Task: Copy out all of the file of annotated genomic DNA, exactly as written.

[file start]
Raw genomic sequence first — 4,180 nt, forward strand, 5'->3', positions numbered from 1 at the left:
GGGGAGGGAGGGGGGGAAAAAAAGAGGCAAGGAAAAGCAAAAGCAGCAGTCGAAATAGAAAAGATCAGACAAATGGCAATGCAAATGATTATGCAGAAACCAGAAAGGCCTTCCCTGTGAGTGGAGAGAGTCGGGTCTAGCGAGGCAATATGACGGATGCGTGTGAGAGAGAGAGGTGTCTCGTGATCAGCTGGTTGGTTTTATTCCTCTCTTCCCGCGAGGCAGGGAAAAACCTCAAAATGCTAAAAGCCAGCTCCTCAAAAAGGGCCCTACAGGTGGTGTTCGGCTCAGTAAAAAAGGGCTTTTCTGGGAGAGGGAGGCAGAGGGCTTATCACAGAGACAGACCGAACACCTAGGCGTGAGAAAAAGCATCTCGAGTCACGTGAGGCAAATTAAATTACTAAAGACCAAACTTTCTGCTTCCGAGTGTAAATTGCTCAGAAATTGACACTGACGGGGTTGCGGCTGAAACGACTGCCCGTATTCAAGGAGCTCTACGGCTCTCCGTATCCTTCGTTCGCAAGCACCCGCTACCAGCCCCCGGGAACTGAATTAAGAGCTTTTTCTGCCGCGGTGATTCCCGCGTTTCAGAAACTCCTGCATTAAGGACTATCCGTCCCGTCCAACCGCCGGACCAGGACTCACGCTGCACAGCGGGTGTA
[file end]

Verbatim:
Raw genomic sequence first — 4,180 nt, forward strand, 5'->3', positions numbered from 1 at the left:
GGGGAGGGAGGGGGGGAAAAAAAGAGGCAAGGAAAAGCAAAAGCAGCAGTCGAAATAGAAAAGATCAGACAAATGGCAATGCAAATGATTATGCAGAAACCAGAAAGGCCTTCCCTGTGAGTGGAGAGAGTCGGGTCTAGCGAGGCAATATGACGGATGCGTGTGAGAGAGAGAGGTGTCTCGTGATCAGCTGGTTGGTTTTATTCCTCTCTTCCCGCGAGGCAGGGAAAAACCTCAAAATGCTAAAAGCCAGCTCCTCAAAAAGGGCCCTACAGGTGGTGTTCGGCTCAGTAAAAAAGGGCTTTTCTGGGAGAGGGAGGCAGAGGGCTTATCACAGAGACAGACCGAACACCTAGGCGTGAGAAAAAGCATCTCGAGTCACGTGAGGCAAATTAAATTACTAAAGACCAAACTTTCTGCTTCCGAGTGTAAATTGCTCAGAAATTGACACTGACGGGGTTGCGGCTGAAACGACTGCCCGTATTCAAGGAGCTCTACGGCTCTCCGTATCCTTCGTTCGCAAGCACCCGCTACCAGCCCCCGGGAACTGAATTAAGAGCTTTTTCTGCCGCGGTGATTCCCGCGTTTCAGAAACTCCTGCATTAAGGACTATCCGTCCCGTCCAACCGCCGGACCAGGACTCACGCTGCACAGCGGGTGTA